Tehran, Iran – Iran and the UN atomic agency on Sunday announced the IAEA will keep up surveillance of Tehran’s nuclear activities, soothing a sore point in talks to resuscitate a 2015 deal to curb its programme.
With negotiations in Vienna between Iran and world powers deadlocked, the steps hashed out with International Atomic Energy Agency chief Rafael Grossi on a visit to Tehran leave a chink of hope for US President Joe Biden’s ambition to restore the agreement, known as the JCPoA.
Since Donald Trump’s administration walked away in 2018, Iran has since also retreated from many of its commitments.
In a joint statement Sunday, Grossi and Iranian Atomic Energy Organisation (AEOI) chief Mohammad Eslami – also one of the country’s vice presidents – hailed a “spirit of cooperation and mutual trust”, while noting that surveillance was an issue to be treated “exclusively in a technical manner”.
Eslami welcomed “good and constructive negotiations with Mr Grossi,” while again insisting on the ‘technical’ nature of the bargain, Iran’s official IRNA news agency reported.
Their deal relates to limits Iran has imposed on the IAEA’s ability to monitor various of its nuclear facilities. Iran has refused to provide real-time footage from cameras and other surveillance tools that the UN agency has installed in these locations.
Under a compromise deal, the monitoring equipment remains in the agency’s custody but the data is in Iran’s possession, and must not be erased as long as the arrangement remains in force.
Initially agreed for three months, the compromise was extended by another month and then expired on June 24. With no word on next steps, the IAEA said in a statement last Tuesday that its “verification and monitoring activities have been seriously undermined” by Tehran’s actions.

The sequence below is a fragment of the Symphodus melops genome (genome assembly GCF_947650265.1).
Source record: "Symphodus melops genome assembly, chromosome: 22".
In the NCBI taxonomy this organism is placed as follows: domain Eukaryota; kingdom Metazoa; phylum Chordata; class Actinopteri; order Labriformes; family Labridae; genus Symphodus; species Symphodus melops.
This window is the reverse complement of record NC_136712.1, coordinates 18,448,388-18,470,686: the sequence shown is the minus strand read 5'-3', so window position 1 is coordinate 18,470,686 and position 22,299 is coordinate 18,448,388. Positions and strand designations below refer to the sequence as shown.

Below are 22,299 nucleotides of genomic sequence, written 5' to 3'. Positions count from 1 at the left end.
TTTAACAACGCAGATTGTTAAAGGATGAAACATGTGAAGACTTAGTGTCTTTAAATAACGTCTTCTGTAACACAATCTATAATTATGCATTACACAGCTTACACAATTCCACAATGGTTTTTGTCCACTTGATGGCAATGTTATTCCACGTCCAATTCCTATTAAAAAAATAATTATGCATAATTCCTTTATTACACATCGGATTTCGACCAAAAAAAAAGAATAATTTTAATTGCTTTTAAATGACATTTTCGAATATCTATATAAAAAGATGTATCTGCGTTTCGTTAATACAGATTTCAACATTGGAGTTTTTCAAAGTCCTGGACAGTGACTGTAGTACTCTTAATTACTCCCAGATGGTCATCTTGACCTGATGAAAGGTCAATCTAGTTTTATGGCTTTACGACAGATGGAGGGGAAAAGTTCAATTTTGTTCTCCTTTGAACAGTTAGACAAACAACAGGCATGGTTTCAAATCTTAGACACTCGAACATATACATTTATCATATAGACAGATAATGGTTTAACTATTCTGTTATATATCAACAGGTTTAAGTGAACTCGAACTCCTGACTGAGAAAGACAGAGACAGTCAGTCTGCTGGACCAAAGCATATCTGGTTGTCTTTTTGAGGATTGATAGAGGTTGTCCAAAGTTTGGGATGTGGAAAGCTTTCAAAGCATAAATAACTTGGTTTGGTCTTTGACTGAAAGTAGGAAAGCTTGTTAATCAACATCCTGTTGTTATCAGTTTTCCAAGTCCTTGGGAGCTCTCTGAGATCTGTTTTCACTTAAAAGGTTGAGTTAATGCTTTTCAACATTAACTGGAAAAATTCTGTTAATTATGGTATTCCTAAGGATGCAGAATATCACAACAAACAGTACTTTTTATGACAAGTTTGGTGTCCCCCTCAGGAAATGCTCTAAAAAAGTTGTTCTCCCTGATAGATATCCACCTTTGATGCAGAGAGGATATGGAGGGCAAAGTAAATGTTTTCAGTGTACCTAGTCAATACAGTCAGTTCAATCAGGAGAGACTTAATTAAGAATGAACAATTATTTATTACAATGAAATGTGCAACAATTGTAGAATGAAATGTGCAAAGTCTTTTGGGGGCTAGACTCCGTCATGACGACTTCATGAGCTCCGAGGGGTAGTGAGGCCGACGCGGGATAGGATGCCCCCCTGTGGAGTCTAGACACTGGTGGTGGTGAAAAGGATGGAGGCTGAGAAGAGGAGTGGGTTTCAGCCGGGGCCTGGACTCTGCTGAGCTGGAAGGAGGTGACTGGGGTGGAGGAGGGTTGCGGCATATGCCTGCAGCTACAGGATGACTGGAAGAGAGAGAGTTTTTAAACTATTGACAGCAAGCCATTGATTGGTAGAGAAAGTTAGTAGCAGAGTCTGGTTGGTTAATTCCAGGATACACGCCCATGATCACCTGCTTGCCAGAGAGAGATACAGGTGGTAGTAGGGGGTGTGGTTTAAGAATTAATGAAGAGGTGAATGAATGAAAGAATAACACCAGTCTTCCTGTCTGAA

But under Sunday’s agreement, “IAEA’s inspectors are permitted to service the identified equipment and replace their storage media which will be kept under the joint IAEA and (Iran’s) AEOI seals in the Islamic Republic of Iran,” the joint statement said.
“The way and the timing are agreed by the two sides.”
The surveillance issue had heightened tensions at the time the new government of Iran’s ultraconservative President Ebrahim Raisi was taking charge in Tehran.
Iran has also boosted its stocks of uranium enriched above the levels allowed in the 2015 deal, the IAEA has said.
A meeting of the UN agency’s board of governors is scheduled for Monday. “We have decided to be present at the next meeting and to continue our talks on the sidelines,” Iran’s Eslami told IRNA.
Raisi argued in a statement on Wednesday that his country was “transparent” about its nuclear activities, which Iran has always insisted are peaceful.
“Naturally, in the event of a non-constructive approach by the IAEA, it is unreasonable to expect Iran to respond constructively,” he said.
US Secretary of State Antony Blinken cautioned last Wednesday that, faced with the impasse, the United States was “close” to abandoning its diplomatic efforts.
Israeli Prime Minister Naftali Bennett on Friday charged that the IAEA report “proves that Iran is continuing to lie to the world and advance a programme to develop nuclear weapons, while denying its international commitments”.